Background: Independent analyses of data from a case-control study conducted by the American College of Gastroenterology (ACG) were performed to evaluate and quantify potential risks of gastrointestinal (GI) bleeding associated with use of analgesics at over the counter (OTC) doses.
Methods: Information on recent (within the past week) use of multiple analgesics, plus data on tobacco, alcohol and other factors, were obtained from 627 patients enrolled in the ACG GI bleeding registry and from 590 procedure-matched controls. Odds ratios (OR) were calculated as the measure of association between GI bleeding and the exposures of interest.
Results: Risk of GI bleeding was increased 2-3 fold among recent users of aspirin, ibuprofen and other nonsteroidal anti-inflammatory drugs (NSAIDs) at OTC doses, with risk increasing in a dose-related manner. In contrast, no excess was found among acetaminophen (paracetamol) users. Alcohol consumption was also a risk factor, with doubled risks of GI bleeding among drinkers.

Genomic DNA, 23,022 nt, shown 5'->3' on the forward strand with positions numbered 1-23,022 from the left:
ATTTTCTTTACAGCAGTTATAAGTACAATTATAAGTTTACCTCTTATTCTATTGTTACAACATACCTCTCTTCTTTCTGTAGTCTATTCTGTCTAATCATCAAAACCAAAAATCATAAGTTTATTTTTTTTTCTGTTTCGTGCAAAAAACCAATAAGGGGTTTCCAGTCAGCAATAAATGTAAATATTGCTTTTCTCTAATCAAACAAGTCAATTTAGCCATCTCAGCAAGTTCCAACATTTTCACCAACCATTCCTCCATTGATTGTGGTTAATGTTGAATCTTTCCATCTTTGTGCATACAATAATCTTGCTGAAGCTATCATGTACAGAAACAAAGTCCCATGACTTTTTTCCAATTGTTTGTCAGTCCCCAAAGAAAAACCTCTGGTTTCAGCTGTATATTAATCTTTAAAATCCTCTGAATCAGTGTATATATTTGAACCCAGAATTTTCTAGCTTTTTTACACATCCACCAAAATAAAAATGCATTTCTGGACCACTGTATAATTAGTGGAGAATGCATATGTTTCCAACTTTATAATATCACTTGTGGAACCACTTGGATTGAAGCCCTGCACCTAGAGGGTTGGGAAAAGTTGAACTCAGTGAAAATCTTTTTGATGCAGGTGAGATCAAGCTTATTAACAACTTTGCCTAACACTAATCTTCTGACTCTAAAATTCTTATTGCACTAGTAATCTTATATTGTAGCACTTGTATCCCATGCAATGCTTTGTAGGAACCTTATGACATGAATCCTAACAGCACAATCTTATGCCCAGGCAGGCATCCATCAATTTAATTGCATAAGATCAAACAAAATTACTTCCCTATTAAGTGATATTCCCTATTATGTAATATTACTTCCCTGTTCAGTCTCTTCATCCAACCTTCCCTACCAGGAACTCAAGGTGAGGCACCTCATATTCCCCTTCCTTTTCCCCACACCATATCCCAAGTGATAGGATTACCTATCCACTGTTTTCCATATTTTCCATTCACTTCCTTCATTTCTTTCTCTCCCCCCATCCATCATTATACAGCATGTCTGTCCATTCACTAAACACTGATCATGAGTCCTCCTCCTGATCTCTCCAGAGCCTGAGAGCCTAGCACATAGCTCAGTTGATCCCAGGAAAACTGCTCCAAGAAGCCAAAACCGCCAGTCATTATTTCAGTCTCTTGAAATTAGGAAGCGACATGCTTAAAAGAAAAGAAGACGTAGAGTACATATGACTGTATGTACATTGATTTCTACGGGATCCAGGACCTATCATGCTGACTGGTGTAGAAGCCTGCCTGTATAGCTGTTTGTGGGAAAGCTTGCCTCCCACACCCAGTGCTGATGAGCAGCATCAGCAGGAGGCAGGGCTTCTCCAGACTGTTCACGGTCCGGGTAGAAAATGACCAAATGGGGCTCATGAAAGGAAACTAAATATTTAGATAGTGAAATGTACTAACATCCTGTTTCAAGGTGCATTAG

Discussion: While these study results are not definitive, the findings are consistent with limited other data also reviewed, and suggest the need for further epidemiologic research to clarify the association between use of NSAIDs at OTC levels and risk of GI bleeding, and to determine whether NSAIDs and alcohol may interactively combine to enhance risk.